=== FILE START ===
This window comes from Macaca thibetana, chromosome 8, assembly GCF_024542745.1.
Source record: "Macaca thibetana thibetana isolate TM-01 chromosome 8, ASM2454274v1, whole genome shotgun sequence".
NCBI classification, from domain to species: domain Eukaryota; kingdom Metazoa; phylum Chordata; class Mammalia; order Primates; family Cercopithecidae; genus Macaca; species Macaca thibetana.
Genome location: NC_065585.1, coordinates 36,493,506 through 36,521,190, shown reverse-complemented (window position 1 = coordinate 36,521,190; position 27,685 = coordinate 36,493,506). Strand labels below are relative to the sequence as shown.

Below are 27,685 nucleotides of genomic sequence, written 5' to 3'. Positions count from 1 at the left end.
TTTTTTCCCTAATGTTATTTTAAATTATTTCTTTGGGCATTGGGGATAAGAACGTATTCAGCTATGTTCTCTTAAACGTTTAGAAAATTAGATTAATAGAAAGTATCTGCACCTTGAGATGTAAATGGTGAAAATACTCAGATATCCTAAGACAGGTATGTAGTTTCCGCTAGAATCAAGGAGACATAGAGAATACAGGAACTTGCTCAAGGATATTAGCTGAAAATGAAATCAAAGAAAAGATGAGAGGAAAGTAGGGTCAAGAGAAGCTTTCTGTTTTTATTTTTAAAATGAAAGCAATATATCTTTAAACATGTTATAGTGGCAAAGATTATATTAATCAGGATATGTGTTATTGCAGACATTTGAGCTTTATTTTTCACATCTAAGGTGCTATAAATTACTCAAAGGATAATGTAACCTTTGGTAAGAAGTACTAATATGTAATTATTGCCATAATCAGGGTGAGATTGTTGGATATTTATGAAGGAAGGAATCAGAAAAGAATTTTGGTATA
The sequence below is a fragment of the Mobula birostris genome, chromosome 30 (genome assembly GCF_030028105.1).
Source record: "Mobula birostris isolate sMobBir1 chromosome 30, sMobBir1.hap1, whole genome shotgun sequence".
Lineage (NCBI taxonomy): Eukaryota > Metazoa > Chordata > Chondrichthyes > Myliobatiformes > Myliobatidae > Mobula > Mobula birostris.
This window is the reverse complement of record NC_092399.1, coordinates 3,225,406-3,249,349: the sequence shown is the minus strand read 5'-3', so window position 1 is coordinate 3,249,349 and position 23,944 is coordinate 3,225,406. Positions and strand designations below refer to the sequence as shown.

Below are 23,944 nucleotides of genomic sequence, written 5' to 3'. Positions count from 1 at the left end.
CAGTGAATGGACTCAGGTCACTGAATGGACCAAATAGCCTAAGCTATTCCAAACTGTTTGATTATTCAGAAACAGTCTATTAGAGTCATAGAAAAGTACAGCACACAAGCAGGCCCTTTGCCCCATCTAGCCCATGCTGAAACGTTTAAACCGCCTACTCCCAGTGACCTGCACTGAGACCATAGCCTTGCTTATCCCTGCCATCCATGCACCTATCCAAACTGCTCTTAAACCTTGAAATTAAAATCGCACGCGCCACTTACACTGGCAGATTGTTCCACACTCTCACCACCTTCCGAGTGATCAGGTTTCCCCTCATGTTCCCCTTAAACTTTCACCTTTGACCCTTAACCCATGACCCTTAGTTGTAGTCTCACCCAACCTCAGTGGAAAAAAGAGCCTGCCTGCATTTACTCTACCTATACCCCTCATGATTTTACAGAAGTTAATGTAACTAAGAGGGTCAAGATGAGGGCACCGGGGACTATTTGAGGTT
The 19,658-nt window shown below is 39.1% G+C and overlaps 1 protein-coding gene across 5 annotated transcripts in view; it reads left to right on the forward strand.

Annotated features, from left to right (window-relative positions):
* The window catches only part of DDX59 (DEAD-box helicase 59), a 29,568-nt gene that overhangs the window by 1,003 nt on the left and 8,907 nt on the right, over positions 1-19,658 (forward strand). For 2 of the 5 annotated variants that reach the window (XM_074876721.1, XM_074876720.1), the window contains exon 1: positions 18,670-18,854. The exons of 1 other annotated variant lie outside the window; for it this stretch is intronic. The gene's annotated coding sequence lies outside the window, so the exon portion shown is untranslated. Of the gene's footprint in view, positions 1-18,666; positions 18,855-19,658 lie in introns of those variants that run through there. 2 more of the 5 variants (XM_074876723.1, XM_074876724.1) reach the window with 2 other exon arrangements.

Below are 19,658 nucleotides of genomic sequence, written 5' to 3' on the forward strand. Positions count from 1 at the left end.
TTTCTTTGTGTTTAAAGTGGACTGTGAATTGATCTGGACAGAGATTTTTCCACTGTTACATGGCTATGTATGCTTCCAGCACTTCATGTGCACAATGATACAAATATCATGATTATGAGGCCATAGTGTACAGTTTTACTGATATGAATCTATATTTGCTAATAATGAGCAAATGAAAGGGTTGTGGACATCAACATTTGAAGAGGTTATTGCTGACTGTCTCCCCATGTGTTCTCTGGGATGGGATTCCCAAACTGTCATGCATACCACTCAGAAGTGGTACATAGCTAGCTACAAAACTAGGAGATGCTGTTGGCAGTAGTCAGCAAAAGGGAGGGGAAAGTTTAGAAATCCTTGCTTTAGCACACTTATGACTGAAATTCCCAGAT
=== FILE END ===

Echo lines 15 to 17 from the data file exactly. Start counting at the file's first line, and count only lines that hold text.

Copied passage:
* The window catches only part of DDX59 (DEAD-box helicase 59), a 29,568-nt gene that overhangs the window by 1,003 nt on the left and 8,907 nt on the right, over positions 1-19,658 (forward strand). For 2 of the 5 annotated variants that reach the window (XM_074876721.1, XM_074876720.1), the window contains exon 1: positions 18,670-18,854. The exons of 1 other annotated variant lie outside the window; for it this stretch is intronic. The gene's annotated coding sequence lies outside the window, so the exon portion shown is untranslated. Of the gene's footprint in view, positions 1-18,666; positions 18,855-19,658 lie in introns of those variants that run through there. 2 more of the 5 variants (XM_074876723.1, XM_074876724.1) reach the window with 2 other exon arrangements.

Below are 19,658 nucleotides of genomic sequence, written 5' to 3' on the forward strand. Positions count from 1 at the left end.
TTTCTTTGTGTTTAAAGTGGACTGTGAATTGATCTGGACAGAGATTTTTCCACTGTTACATGGCTATGTATGCTTCCAGCACTTCATGTGCACAATGATACAAATATCATGATTATGAGGCCATAGTGTACAGTTTTACTGATATGAATCTATATTTGCTAATAATGAGCAAATGAAAGGGTTGTGGACATCAACATTTGAAGAGGTTATTGCTGACTGTCTCCCCATGTGTTCTCTGGGATGGGATTCCCAAACTGTCATGCATACCACTCAGAAGTGGTACATAGCTAGCTACAAAACTAGGAGATGCTGTTGGCAGTAGTCAGCAAAAGGGAGGGGAAAGTTTAGAAATCCTTGCTTTAGCACACTTATGACTGAAATTCCCAGAT